VMware vCloud Networking and Security (vCNS) can provide Network Address Translation (NAT) services from the vCNS Edge appliance.
There are two types of NAT that the edge appliance can provide.
- Destination NAT (DNAT) is used to provide access to a private IP Address from a (usually) public IP Address for incoming traffic.
- Source NAT (SNAT) is used to translate a private IP Address into a (usually) public IP Address for outgoing traffic. This type of NAT can also be called “masquerading”. (It’s a subtle difference that we won’t go into in this post.)
Please take note that when you see SNAT or DNAT this is not referring to Static NAT vs. Dynamic NAT or PAT. This caught me a bit off guard the first time I saw it but once you realize the distinction this process is very easy to understand.
Just to give a quick overview of DNAT let’s look at an example. In the below diagram we have an machine (10.10.10.2) that is attempting to communicate with a web server behind the vCNS Edge appliance. The request from 10.10.10.2 is sent to the outside IP Address of the vCNS Edge appliance. When the request reaches the “Edge”, vCNS translates that request and forwards it to the internal server running the web server. It does this by looking at the DNAT rules which are listed to the left of the appliance. We see that requests for 10.10.10.1 (uplink on edge appliance) on port 443 (https) are to be sent to the 10.10.110.10 server.
From this example we can see that the server that originally made the request doesn’t know that there are multiple servers behind the NAT Device. If you notice there is a second NAT entry for port 25 on the same outside interface. That NAT goes to a completely different server on the inside of the Edge appliance. Sometimes this is called “Port Forwarding.”
As the name implies, this type of translation is initiated from the vCNS protected network. Here we want to have multiple servers to have access to the outside network. This is usually done to limit the number of Public IP Addresses that are in use by an organization, but it doesn’t have to be. The example diagram below illustrates that all three servers on the inside of the Edge appliance can make requests to their gateway (vCNS Edge) and the Edge appliance will translate that IP into a public address that is routable on the new network.
You may be asking “What happens when this traffic is returned? How does the appliance know where to send that return traffic to?”
The Edge appliance keeps track of all of the requests made and adds the source, destination and port information to a table. When return traffic comes back, it can match the response to the table and know how to send the traffic back. See the following post for more information: NAT vs. PAT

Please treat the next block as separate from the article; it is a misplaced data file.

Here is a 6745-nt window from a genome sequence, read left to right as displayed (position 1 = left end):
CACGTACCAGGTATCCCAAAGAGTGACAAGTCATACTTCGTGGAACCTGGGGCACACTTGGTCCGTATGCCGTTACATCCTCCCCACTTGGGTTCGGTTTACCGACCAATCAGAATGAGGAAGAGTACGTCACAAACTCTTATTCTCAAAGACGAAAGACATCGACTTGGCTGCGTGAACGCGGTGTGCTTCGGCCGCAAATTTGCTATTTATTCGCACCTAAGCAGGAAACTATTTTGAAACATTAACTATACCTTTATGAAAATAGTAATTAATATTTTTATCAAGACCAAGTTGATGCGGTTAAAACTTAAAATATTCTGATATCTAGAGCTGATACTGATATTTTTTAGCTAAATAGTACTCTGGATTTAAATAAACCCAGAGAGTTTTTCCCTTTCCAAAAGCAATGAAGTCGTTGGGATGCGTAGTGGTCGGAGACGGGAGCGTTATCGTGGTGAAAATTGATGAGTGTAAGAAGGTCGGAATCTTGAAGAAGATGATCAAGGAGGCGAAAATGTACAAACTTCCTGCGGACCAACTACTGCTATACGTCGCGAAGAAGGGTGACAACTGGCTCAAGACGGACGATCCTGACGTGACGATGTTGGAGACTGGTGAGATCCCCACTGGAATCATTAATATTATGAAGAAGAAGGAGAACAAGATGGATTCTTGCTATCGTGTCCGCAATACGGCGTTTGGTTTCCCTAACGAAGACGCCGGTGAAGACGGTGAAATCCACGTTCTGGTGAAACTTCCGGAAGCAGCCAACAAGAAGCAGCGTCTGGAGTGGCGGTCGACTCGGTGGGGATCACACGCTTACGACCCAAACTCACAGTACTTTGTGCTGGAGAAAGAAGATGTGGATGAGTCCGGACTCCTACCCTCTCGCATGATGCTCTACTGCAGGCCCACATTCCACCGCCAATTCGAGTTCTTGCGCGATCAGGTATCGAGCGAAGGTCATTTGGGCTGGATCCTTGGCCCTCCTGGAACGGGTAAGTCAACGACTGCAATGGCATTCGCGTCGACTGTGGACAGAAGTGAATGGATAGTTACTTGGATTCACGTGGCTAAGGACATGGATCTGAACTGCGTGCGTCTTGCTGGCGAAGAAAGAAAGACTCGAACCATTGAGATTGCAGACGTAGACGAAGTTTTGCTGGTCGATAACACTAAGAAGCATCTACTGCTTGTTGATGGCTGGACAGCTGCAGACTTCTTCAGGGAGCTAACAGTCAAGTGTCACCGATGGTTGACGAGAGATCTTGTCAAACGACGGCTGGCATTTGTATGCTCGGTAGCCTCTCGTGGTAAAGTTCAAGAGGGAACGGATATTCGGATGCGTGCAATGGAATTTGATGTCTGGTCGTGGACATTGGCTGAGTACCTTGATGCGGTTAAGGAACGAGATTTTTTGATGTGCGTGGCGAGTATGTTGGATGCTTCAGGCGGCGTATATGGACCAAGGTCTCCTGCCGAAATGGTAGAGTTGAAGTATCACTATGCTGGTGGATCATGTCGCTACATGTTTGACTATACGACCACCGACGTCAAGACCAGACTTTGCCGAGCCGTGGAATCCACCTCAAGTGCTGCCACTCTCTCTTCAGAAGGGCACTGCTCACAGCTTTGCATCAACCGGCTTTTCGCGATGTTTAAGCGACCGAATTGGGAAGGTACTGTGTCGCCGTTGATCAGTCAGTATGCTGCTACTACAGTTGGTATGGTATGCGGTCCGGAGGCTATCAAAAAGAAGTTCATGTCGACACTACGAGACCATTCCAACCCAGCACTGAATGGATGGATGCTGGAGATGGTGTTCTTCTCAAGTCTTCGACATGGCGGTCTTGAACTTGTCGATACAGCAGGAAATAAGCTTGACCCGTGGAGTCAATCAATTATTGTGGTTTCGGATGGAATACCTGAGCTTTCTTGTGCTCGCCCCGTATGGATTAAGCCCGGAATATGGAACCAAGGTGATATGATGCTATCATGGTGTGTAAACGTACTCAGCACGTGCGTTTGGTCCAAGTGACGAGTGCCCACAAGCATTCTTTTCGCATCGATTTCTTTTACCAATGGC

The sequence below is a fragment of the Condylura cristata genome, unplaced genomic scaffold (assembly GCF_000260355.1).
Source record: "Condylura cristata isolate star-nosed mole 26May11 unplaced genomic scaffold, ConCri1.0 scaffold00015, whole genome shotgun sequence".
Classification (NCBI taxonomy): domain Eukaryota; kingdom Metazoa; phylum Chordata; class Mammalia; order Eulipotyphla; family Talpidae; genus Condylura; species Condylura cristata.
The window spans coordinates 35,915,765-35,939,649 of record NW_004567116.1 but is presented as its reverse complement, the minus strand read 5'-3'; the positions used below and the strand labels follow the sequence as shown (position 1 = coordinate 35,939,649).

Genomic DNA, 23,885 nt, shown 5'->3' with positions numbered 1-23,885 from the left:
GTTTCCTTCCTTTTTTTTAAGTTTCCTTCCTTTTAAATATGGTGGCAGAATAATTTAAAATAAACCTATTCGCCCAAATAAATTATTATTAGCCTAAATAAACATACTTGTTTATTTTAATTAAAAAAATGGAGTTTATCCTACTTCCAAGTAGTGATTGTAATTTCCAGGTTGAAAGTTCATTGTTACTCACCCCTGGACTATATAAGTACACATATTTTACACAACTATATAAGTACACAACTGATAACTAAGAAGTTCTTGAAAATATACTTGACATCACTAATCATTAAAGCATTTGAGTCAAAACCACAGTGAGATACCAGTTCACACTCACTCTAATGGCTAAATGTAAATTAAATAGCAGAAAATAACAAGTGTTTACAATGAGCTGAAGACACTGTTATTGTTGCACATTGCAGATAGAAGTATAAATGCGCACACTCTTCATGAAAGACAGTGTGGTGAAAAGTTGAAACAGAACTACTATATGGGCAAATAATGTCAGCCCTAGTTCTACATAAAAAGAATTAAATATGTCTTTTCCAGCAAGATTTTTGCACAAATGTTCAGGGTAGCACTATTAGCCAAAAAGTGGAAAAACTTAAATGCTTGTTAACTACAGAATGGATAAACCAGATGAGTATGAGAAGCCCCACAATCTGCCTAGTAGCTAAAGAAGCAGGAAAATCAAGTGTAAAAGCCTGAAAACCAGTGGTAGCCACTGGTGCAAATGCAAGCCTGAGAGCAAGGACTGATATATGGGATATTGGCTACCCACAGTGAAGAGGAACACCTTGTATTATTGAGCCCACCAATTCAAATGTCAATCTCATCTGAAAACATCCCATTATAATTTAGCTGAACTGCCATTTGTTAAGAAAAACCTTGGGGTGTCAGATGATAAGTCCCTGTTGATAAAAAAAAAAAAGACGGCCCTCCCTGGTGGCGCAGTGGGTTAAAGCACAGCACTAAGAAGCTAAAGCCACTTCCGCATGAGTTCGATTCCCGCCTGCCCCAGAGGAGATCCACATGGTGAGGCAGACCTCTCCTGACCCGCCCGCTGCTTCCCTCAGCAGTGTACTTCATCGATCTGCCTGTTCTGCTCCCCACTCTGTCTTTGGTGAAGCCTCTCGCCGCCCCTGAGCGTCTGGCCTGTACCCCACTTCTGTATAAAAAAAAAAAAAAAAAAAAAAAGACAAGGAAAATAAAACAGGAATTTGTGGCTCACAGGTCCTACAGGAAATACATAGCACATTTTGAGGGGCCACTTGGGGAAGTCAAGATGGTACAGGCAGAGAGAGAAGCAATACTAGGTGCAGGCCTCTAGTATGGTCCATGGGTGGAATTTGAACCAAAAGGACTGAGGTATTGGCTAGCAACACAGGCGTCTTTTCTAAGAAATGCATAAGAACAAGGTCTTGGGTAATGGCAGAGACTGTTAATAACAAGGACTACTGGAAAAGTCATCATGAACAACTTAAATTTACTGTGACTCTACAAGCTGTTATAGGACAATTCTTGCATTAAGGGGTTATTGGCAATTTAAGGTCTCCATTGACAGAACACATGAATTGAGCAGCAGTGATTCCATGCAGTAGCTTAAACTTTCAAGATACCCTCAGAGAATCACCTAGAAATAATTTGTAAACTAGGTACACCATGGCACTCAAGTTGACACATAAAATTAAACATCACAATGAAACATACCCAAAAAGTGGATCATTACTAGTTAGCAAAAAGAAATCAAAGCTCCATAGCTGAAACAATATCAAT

vCNS Edge Network Address Translation Configurations
Before you can configure NAT on the vCNS Edge appliance, you must first deploy vCNS Manager as well as deploy vCNS Edge. I’ve written about this process before and you can review the posts if you haven’t done this already.
Log into your vShield Manager and click on the Datacenter. Click the “Network Virtualization” Tab where you’ll find the Edge appliance you’ve already deployed. Go to Actions and click “Manage”. From here, we can get tot he NAT tab where the magic happens.
Click the “+” sign to add a new NAT Rule.
Select the uplink interface for the rule to be applied on. Enter the uplink IP Address that will be used. This is the IP address that other machines will use to connect to the NAT’d (hidden) device. Also, you’ll need to enter the Protocol and port information. In my example, I’m testing with a web server on Port 80. Lastly, enter the IP Address of the machine that will be presented to the other machines. E.g. the web server IP Address.
Before I configure SNAT my virtual machine had no access to the network on the uplink side of the Edge device. You can see this since I cannot ping the 10.10.10.4 IP address which is on my uplink side of my edge device.
SNAT is a requires a bit less information. Remember that we’re just going to show the network that needs access to the outside world and the IP Address on the uplink that is used to do this.
Once we’ve set the SNAT Configuration (and published the changes) we can see that I can now ping the device on the uplink side of my Edge Device. Voila!
When you’re all done it should look similar to this in your NAT tab.
VMware vCloud Networking and Security can provide Network Address Translation to your virtualized infrastructure. This is just another example of the edge services that VMware is now able to handle, and it wouldn’t be an edge if it didn’t provide NAT… well, until maybe IPv6 is the norm.